Since electrodes 13 and 14 are to be connected to a suitable source of electrical power to generate an electrical field therebetween, they must be suitably electrically insulated from each other. At the same time, electrodes 13 and 14 must be so supported that during temperature extremes of bakeout and operating conditions, the imposed thermal stresses will not be such as to change the precise spaced apart positioning and thus affect the accuracy of the instrument. For example, the spaced apart difference between electrodes 13 and 14 must be maintained within and less than 0.001 of an inch under operative conditions. It thus becomes desirable to utilize one of the electrodes, for example electrode 13, to position and at least partially support electrode 14 so that minor variations of one electrode are caused to vary both electrodes in unison, and the spaced apart dimensions are maintained accurate.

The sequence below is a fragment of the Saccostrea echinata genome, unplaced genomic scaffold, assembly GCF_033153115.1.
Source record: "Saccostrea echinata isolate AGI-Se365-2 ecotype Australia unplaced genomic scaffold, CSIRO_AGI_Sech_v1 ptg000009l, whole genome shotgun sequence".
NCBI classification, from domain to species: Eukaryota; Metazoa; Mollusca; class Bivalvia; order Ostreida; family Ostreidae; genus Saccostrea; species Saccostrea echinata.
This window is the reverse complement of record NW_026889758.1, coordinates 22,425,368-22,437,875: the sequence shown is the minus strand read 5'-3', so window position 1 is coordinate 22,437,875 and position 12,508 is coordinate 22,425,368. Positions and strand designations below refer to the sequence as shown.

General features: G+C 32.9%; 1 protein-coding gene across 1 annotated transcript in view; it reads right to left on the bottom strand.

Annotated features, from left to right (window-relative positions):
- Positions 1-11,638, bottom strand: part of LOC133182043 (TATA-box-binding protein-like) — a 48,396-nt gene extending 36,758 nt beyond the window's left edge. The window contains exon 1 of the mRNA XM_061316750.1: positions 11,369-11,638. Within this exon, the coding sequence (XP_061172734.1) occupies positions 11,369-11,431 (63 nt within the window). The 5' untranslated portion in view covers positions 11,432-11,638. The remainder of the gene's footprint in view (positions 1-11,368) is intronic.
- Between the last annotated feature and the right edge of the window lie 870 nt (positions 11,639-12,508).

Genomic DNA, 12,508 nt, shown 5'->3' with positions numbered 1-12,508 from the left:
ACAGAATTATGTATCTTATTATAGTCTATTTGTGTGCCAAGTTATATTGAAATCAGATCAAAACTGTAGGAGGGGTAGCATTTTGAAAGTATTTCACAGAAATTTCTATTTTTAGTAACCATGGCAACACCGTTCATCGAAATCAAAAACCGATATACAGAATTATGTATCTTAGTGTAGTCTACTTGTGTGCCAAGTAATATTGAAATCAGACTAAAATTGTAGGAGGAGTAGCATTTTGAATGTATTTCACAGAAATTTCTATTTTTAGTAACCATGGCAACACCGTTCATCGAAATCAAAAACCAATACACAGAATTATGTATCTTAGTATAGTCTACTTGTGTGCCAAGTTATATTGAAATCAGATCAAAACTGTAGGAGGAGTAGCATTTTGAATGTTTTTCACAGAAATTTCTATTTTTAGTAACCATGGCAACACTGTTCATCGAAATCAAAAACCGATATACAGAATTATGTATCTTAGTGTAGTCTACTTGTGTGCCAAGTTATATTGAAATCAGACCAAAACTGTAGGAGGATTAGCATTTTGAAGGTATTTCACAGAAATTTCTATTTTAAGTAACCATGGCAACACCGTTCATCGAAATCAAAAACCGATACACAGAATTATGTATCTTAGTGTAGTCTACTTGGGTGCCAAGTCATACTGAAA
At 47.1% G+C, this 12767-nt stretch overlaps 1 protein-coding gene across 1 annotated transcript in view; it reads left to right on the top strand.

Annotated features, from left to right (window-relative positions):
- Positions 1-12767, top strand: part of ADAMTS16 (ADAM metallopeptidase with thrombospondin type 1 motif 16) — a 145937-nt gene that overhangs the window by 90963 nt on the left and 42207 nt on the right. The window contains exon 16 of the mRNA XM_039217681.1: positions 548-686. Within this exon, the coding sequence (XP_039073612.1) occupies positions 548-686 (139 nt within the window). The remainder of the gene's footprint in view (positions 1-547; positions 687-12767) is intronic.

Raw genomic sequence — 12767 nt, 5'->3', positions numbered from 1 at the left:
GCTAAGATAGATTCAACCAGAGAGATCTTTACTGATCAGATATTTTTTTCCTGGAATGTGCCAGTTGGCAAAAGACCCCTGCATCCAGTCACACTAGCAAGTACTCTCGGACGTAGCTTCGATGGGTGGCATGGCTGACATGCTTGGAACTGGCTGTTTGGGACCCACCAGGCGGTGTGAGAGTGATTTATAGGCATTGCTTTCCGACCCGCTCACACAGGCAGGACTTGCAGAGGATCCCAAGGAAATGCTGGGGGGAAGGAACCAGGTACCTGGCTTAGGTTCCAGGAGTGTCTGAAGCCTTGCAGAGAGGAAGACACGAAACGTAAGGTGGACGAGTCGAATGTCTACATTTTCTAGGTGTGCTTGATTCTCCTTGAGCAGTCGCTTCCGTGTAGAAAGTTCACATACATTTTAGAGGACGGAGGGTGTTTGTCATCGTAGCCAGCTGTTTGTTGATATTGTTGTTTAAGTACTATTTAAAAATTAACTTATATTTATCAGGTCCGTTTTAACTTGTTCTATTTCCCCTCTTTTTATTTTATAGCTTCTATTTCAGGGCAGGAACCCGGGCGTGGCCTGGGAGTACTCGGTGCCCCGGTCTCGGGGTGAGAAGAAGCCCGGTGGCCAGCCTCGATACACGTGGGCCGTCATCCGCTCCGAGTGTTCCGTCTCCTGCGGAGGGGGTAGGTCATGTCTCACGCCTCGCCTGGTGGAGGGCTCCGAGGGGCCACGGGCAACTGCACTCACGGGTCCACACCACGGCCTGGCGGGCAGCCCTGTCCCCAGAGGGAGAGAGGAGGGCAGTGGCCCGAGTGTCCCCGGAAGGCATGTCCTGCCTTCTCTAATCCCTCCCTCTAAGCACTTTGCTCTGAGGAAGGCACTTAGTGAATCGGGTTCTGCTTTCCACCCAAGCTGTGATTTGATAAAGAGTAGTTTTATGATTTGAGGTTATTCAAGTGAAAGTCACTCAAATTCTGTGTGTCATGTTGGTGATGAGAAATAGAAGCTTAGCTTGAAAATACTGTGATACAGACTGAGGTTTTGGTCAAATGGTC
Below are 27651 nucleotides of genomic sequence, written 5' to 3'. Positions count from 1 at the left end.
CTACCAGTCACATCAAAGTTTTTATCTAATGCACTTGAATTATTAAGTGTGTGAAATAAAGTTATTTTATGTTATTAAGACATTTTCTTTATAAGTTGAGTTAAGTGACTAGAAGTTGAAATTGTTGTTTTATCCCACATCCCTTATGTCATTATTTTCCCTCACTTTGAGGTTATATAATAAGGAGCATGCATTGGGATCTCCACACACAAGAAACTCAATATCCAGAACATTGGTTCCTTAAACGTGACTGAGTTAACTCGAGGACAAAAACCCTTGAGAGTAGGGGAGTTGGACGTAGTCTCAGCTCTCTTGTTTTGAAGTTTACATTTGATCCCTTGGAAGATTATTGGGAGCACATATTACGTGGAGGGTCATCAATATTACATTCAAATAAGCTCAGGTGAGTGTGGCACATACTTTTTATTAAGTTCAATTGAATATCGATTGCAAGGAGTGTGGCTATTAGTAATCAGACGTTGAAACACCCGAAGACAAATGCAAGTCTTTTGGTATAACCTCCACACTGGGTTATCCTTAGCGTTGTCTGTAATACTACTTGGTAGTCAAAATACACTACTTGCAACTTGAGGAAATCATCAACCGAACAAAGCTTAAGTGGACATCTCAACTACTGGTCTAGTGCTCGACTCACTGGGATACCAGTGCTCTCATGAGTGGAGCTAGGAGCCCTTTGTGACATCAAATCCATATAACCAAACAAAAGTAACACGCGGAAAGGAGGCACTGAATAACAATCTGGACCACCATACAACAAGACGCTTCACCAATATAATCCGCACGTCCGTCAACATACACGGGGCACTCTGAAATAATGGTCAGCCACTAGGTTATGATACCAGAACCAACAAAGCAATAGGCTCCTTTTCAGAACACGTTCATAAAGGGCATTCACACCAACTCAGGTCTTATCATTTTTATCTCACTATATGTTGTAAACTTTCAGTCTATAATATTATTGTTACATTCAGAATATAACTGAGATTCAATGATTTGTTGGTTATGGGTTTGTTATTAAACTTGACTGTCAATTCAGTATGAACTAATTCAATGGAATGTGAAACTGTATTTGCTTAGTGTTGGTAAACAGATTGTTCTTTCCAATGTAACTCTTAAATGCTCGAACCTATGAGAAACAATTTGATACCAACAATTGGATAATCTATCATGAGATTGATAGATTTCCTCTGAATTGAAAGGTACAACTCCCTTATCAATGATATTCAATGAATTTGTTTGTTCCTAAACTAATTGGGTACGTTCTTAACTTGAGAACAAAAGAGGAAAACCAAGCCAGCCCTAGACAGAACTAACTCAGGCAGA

For example, suitable spacer blocks 20 may be located between electrode 13 and electrode 14 to maintain the close fitting and tight engagement therebetween under all operative conditions. When electrode 14 is of metal the blocks 20 are of an insulating material such as ceramic. Together with the use of a metal coated ceramic member for the electrode 14, where the ends thereof are uncoated, metal spacer blocks 20 may be utilized between electrode 13 and the uncoated ends of electrode 14 without danger of electrical conductance between the electrodes. While both metals and non-metals may be employed, a preferred metal block member is in the form of stainless steel of about A inch edge thickness. These spaced blocks are employed contiguously adjacent the endplate members 11 and 12 and between electrodes 13 and 14 to provide precise separation thereof. As illustrated in FIG. 2, a pair of blocks 20 are utilized at each endplate and lie along and between the arms of electrodes 13 and 14 generally intermediate the exposed length thereof. These blocks may be suitably attached to the end members 11 and 12 in a retained but somewhat sliding fit relationship to provide relative movement without affecting the accuracy of the spaced relationship. For example, as more clearly shown in FIG. 2, a single spring clip retaining means 21 is so employed.